The Starchild Trilogy

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Pocket Books, 1983 - Science fiction - 442 pages

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User Review  - ansate - LibraryThing

No likable characters. Character actions don't drive the story, they are powerless. The scifi is so fantastic that it goes straight to fantasy - ghosts, teleportation by mystical beings, space ... Read full review

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User Review  - benfulton - LibraryThing

Definitely some interesting ideas here. The first book is the best one, with a convincing scientific explanation of an inertialess drive, some interesting beasts, and a good story. The world is fairly ... Read full review

Contents

The Reefs of Space
1
Starchild
157
Rogue Star
297
Copyright

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About the author (1983)

Frederik Pohl was born in New York City on November 26, 1919. More interested in writing than in school, he dropped out of high school in his senior year and took a job with a publishing company. After serving as a public relations officer in the United States Army from 1943 to 1945, he returned to publishing as copywriter for Popular Science, a literary agent for several sci-fi writers, and the editor for the magazines Galaxy and If from 1959 until 1969, with If winning three successive Hugo awards. His first published work, a poem entitled Elegy to a Dead Satellite: Luna, was printed in Amazing Stories magazine in 1937 under the pen name Elton Andrews. His first science fiction novels were published in the mid 1960's, some written in collaboration with other writers, others created alone. During his lifetime, he won over 16 major awards for his writing (much of which was published pseudonymously) including six Hugo Awards and three Nebula Awards. His works include Gateway, which won the Campbell Memorial, Hugo, Locus SF, and Nebula Awards, Beyond the Blue Event Horizon, and Jem, which won the National Book Award in 1979. He also embraced blogging in his later years, using his online journal as an ongoing sequel to his autobiography, The Way the Future Was. He died on September 2, 2013 at the age 93.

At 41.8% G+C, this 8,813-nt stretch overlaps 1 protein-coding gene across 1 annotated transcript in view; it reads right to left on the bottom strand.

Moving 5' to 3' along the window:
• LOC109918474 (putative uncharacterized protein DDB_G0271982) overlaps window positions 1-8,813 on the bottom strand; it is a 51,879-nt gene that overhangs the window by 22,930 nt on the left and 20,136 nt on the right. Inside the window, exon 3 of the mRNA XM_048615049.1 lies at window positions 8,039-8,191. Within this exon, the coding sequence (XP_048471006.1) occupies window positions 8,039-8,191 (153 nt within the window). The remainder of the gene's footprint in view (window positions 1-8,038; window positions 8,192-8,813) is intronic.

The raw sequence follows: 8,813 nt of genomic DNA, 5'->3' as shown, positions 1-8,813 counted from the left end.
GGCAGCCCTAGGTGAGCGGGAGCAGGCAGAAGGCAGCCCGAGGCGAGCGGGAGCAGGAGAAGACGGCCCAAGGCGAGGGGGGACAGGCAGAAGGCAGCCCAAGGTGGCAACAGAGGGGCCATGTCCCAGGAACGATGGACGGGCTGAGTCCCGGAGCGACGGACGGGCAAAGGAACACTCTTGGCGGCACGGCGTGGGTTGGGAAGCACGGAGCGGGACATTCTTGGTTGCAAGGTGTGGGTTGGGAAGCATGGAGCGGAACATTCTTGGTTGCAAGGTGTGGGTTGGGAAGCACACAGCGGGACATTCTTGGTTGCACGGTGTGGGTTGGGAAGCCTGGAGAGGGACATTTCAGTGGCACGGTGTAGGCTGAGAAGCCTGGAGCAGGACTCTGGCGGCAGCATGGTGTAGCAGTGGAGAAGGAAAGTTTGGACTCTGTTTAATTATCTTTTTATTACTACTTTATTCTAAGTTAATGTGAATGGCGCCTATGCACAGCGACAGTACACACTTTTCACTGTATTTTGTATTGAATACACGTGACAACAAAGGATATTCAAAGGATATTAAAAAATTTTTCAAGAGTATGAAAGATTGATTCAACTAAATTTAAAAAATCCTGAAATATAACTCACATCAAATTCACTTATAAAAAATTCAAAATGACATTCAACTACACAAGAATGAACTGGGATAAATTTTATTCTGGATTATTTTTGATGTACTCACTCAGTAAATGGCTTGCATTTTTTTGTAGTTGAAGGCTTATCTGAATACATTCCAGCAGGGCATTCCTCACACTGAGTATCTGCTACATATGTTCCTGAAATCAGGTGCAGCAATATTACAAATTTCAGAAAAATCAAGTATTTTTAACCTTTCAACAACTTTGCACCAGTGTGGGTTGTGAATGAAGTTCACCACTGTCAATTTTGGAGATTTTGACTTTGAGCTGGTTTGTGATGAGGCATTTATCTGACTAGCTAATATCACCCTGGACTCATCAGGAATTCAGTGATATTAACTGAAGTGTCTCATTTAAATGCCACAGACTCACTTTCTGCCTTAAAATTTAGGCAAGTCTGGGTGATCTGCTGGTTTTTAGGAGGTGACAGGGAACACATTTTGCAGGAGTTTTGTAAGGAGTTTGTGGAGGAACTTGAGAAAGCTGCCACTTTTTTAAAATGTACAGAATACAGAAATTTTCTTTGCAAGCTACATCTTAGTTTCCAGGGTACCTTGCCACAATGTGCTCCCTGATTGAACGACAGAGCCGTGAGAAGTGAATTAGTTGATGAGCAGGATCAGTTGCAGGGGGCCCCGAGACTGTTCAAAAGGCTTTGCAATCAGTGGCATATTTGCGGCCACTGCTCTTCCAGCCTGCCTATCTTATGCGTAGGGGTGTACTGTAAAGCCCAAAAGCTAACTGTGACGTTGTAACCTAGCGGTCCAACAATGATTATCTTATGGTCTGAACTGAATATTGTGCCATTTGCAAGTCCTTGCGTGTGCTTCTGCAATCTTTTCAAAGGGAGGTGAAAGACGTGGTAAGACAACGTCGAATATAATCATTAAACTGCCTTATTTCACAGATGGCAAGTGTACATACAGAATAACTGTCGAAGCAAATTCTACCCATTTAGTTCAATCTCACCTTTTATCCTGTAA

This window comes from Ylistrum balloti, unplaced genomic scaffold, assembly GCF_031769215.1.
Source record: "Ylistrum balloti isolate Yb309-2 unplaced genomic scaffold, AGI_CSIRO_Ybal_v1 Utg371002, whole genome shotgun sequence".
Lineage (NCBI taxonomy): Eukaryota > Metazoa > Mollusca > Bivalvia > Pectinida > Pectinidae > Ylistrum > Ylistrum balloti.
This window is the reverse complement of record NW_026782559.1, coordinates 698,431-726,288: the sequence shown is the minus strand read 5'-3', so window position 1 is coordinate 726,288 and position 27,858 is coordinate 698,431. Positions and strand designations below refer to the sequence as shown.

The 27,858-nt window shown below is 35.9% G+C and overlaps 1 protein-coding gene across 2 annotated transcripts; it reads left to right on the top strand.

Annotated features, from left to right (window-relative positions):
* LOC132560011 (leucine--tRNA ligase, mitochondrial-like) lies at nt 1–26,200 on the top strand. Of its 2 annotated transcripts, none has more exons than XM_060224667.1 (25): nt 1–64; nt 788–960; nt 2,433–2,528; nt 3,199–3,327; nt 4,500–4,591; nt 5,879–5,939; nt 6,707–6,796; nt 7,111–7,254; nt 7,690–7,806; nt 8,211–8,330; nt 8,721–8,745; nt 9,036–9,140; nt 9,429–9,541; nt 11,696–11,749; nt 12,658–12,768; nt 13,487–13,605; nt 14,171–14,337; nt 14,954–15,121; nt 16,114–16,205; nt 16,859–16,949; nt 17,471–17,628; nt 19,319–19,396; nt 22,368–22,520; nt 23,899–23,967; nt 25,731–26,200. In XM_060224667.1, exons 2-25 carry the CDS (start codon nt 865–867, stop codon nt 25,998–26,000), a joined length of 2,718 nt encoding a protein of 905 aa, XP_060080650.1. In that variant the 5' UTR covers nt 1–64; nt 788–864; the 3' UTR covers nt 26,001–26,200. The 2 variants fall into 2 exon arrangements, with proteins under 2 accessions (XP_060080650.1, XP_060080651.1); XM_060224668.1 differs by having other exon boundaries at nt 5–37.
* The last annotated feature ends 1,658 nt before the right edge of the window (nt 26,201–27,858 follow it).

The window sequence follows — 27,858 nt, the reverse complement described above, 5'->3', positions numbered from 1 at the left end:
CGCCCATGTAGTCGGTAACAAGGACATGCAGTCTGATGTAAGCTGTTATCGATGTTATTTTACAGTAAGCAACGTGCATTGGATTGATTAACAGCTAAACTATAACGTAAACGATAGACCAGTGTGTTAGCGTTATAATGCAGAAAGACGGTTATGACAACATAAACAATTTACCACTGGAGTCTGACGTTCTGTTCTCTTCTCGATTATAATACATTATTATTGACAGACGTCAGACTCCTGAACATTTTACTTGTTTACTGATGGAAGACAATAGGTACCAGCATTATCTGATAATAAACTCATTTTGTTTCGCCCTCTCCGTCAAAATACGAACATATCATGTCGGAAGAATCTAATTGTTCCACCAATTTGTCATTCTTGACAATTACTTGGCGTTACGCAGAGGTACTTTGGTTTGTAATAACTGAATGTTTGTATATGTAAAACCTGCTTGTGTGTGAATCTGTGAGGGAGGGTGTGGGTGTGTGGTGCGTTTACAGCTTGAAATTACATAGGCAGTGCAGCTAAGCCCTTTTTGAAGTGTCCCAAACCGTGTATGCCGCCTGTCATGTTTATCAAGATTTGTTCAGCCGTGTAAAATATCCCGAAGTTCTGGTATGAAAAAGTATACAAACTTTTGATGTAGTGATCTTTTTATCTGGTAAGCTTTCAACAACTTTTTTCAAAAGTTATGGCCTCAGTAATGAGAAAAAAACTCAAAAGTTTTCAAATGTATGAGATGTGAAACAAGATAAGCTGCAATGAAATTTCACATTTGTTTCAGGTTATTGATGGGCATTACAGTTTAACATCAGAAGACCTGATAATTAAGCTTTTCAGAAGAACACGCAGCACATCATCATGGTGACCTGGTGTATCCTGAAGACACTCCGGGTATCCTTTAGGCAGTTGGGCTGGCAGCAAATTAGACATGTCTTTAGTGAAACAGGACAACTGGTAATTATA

Author Jack Williamson was born in Bisbee, Arizona on April 29, 1908. In the 1950's, he received both his BA and MA degress in English from Eastern New Mexico University. After receiving his PhD from the University of Colorado, he taught linguistics, the modern novel and literary criticism at Eastern New Mexico University until he retired in 1977. At the age of 20, he published his first story, The Metal Man, in a December 1928 issue of Amazing Stories. Since then he has written more than 50 novels and at least 15 short story collections. Some of his best known works are The Humanoids, The Legion of Time, Manseed, and Lifeburst. He also published numerous collaborations with fellow science fiction author Frederik Pohl. He received numerous awards including the Pilgrim Award from the Science Fiction Research Association, the Hugo Award, and the Nebula Award. He was an inaugural inductee in the Science Fiction and Fantasy Hall of Fame and was named a Grand Master of Science Fiction by the Science Fiction Writers of America in 1976. He died at his home in Portales, New Mexico on November 10, 2006.

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